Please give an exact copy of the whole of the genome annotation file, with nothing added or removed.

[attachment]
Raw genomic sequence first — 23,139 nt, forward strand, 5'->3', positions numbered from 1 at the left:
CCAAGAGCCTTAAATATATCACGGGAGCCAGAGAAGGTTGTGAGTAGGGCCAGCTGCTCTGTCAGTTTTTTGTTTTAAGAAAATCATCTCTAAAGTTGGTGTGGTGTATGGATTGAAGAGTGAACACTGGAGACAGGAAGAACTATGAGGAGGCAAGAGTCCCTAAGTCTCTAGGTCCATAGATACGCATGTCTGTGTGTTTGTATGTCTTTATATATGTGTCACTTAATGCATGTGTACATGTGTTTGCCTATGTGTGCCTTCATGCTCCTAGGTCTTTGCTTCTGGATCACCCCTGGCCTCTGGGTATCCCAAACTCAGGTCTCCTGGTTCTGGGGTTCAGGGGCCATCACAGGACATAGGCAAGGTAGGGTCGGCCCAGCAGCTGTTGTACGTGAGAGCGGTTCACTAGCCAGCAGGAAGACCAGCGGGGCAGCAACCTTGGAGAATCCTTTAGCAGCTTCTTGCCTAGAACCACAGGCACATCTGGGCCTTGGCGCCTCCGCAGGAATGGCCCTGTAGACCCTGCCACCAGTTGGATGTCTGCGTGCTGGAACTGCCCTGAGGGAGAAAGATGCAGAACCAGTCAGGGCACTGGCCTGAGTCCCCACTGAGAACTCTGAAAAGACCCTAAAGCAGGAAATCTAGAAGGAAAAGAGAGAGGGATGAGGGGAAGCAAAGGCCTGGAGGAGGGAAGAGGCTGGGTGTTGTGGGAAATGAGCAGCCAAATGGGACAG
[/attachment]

Raw genomic sequence first — 23,139 nt, forward strand, 5'->3', positions numbered from 1 at the left:
CCAAGAGCCTTAAATATATCACGGGAGCCAGAGAAGGTTGTGAGTAGGGCCAGCTGCTCTGTCAGTTTTTTGTTTTAAGAAAATCATCTCTAAAGTTGGTGTGGTGTATGGATTGAAGAGTGAACACTGGAGACAGGAAGAACTATGAGGAGGCAAGAGTCCCTAAGTCTCTAGGTCCATAGATACGCATGTCTGTGTGTTTGTATGTCTTTATATATGTGTCACTTAATGCATGTGTACATGTGTTTGCCTATGTGTGCCTTCATGCTCCTAGGTCTTTGCTTCTGGATCACCCCTGGCCTCTGGGTATCCCAAACTCAGGTCTCCTGGTTCTGGGGTTCAGGGGCCATCACAGGACATAGGCAAGGTAGGGTCGGCCCAGCAGCTGTTGTACGTGAGAGCGGTTCACTAGCCAGCAGGAAGACCAGCGGGGCAGCAACCTTGGAGAATCCTTTAGCAGCTTCTTGCCTAGAACCACAGGCACATCTGGGCCTTGGCGCCTCCGCAGGAATGGCCCTGTAGACCCTGCCACCAGTTGGATGTCTGCGTGCTGGAACTGCCCTGAGGGAGAAAGATGCAGAACCAGTCAGGGCACTGGCCTGAGTCCCCACTGAGAACTCTGAAAAGACCCTAAAGCAGGAAATCTAGAAGGAAAAGAGAGAGGGATGAGGGGAAGCAAAGGCCTGGAGGAGGGAAGAGGCTGGGTGTTGTGGGAAATGAGCAGCCAAATGGGACAG